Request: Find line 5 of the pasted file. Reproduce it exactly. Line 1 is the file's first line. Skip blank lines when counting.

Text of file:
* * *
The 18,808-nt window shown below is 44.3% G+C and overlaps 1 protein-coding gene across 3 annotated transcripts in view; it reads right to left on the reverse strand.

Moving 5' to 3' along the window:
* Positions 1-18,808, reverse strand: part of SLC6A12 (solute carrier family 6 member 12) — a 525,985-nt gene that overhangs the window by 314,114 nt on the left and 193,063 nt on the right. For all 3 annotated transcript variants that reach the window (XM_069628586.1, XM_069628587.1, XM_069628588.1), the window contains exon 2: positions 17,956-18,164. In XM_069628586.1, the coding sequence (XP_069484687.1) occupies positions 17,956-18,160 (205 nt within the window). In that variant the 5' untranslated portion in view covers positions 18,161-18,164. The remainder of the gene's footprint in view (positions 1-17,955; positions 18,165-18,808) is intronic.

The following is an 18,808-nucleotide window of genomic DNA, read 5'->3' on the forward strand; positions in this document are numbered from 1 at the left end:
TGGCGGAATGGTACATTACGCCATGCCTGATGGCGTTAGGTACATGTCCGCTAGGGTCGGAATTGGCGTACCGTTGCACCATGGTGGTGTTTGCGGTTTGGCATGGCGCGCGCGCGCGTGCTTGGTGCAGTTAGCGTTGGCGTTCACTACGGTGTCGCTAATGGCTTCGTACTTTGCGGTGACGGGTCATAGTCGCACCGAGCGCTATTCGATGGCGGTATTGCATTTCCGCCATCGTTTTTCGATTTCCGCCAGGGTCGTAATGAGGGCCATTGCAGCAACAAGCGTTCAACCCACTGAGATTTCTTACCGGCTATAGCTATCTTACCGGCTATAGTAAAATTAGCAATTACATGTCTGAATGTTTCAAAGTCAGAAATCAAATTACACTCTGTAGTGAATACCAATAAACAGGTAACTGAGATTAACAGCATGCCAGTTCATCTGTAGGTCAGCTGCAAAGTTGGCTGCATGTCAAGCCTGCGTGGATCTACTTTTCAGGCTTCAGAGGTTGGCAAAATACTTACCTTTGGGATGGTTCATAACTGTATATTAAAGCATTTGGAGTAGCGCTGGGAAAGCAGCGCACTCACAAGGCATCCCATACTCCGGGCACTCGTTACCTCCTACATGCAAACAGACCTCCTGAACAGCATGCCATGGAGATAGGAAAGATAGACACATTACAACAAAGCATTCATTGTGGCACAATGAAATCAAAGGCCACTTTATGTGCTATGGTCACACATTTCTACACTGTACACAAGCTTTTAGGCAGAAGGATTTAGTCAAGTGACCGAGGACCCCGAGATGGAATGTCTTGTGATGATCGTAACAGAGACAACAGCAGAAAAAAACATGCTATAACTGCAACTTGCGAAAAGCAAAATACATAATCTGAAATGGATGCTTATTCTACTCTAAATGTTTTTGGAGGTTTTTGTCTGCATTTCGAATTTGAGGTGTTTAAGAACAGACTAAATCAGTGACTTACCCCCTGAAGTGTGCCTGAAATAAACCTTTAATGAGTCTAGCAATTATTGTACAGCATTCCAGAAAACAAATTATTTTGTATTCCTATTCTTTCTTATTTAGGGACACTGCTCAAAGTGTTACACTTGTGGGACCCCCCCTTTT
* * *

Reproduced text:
TGGCGGAATGGTACATTACGCCATGCCTGATGGCGTTAGGTACATGTCCGCTAGGGTCGGAATTGGCGTACCGTTGCACCATGGTGGTGTTTGCGGTTTGGCATGGCGCGCGCGCGCGTGCTTGGTGCAGTTAGCGTTGGCGTTCACTACGGTGTCGCTAATGGCTTCGTACTTTGCGGTGACGGGTCATAGTCGCACCGAGCGCTATTCGATGGCGGTATTGCATTTCCGCCATCGTTTTTCGATTTCCGCCAGGGTCGTAATGAGGGCCATTGCAGCAACAAGCGTTCAACCCACTGAGATTTCTTACCGGCTATAGCTATCTTACCGGCTATAGTAAAATTAGCAATTACATGTCTGAATGTTTCAAAGTCAGAAATCAAATTACACTCTGTAGTGAATACCAATAAACAGGTAACTGAGATTAACAGCATGCCAGTTCATCTGTAGGTCAGCTGCAAAGTTGGCTGCATGTCAAGCCTGCGTGGATCTACTTTTCAGGCTTCAGAGGTTGGCAAAATACTTACCTTTGGGATGGTTCATAACTGTATATTAAAGCATTTGGAGTAGCGCTGGGAAAGCAGCGCACTCACAAGGCATCCCATACTCCGGGCACTCGTTACCTCCTACATGCAAACAGACCTCCTGAACAGCATGCCATGGAGATAGGAAAGATAGACACATTACAACAAAGCATTCATTGTGGCACAATGAAATCAAAGGCCACTTTATGTGCTATGGTCACACATTTCTACACTGTACACAAGCTTTTAGGCAGAAGGATTTAGTCAAGTGACCGAGGACCCCGAGATGGAATGTCTTGTGATGATCGTAACAGAGACAACAGCAGAAAAAAACATGCTATAACTGCAACTTGCGAAAAGCAAAATACATAATCTGAAATGGATGCTTATTCTACTCTAAATGTTTTTGGAGGTTTTTGTCTGCATTTCGAATTTGAGGTGTTTAAGAACAGACTAAATCAGTGACTTACCCCCTGAAGTGTGCCTGAAATAAACCTTTAATGAGTCTAGCAATTATTGTACAGCATTCCAGAAAACAAATTATTTTGTATTCCTATTCTTTCTTATTTAGGGACACTGCTCAAAGTGTTACACTTGTGGGACCCCCCCTTTT